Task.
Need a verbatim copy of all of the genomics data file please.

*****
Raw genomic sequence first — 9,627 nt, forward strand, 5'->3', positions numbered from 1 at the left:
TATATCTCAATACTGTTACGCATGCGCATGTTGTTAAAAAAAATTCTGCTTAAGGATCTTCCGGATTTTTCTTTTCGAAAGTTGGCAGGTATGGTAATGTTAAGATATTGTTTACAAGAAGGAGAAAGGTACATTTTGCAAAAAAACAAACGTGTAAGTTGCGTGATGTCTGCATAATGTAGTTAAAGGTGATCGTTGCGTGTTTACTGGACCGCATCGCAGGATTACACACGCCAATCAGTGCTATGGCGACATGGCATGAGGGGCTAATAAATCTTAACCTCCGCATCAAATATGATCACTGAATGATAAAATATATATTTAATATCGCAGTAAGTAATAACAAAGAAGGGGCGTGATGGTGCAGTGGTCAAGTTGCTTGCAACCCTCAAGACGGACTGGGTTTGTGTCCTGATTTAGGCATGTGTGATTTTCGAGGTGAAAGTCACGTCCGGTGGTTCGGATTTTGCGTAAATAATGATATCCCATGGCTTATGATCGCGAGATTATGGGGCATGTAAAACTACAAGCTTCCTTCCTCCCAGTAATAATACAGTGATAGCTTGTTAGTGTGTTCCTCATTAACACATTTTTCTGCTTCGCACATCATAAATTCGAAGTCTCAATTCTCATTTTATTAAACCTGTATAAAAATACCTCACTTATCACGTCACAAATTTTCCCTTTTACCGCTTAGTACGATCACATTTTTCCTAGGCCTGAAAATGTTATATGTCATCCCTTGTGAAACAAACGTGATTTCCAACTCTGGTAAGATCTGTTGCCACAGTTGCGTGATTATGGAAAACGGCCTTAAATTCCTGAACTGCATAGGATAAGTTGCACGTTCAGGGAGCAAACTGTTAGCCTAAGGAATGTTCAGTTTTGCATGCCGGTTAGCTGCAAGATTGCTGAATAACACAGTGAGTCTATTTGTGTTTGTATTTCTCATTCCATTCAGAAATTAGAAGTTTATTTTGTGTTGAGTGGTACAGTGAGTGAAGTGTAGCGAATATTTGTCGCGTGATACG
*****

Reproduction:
Raw genomic sequence first — 9,627 nt, forward strand, 5'->3', positions numbered from 1 at the left:
TATATCTCAATACTGTTACGCATGCGCATGTTGTTAAAAAAAATTCTGCTTAAGGATCTTCCGGATTTTTCTTTTCGAAAGTTGGCAGGTATGGTAATGTTAAGATATTGTTTACAAGAAGGAGAAAGGTACATTTTGCAAAAAAACAAACGTGTAAGTTGCGTGATGTCTGCATAATGTAGTTAAAGGTGATCGTTGCGTGTTTACTGGACCGCATCGCAGGATTACACACGCCAATCAGTGCTATGGCGACATGGCATGAGGGGCTAATAAATCTTAACCTCCGCATCAAATATGATCACTGAATGATAAAATATATATTTAATATCGCAGTAAGTAATAACAAAGAAGGGGCGTGATGGTGCAGTGGTCAAGTTGCTTGCAACCCTCAAGACGGACTGGGTTTGTGTCCTGATTTAGGCATGTGTGATTTTCGAGGTGAAAGTCACGTCCGGTGGTTCGGATTTTGCGTAAATAATGATATCCCATGGCTTATGATCGCGAGATTATGGGGCATGTAAAACTACAAGCTTCCTTCCTCCCAGTAATAATACAGTGATAGCTTGTTAGTGTGTTCCTCATTAACACATTTTTCTGCTTCGCACATCATAAATTCGAAGTCTCAATTCTCATTTTATTAAACCTGTATAAAAATACCTCACTTATCACGTCACAAATTTTCCCTTTTACCGCTTAGTACGATCACATTTTTCCTAGGCCTGAAAATGTTATATGTCATCCCTTGTGAAACAAACGTGATTTCCAACTCTGGTAAGATCTGTTGCCACAGTTGCGTGATTATGGAAAACGGCCTTAAATTCCTGAACTGCATAGGATAAGTTGCACGTTCAGGGAGCAAACTGTTAGCCTAAGGAATGTTCAGTTTTGCATGCCGGTTAGCTGCAAGATTGCTGAATAACACAGTGAGTCTATTTGTGTTTGTATTTCTCATTCCATTCAGAAATTAGAAGTTTATTTTGTGTTGAGTGGTACAGTGAGTGAAGTGTAGCGAATATTTGTCGCGTGATACG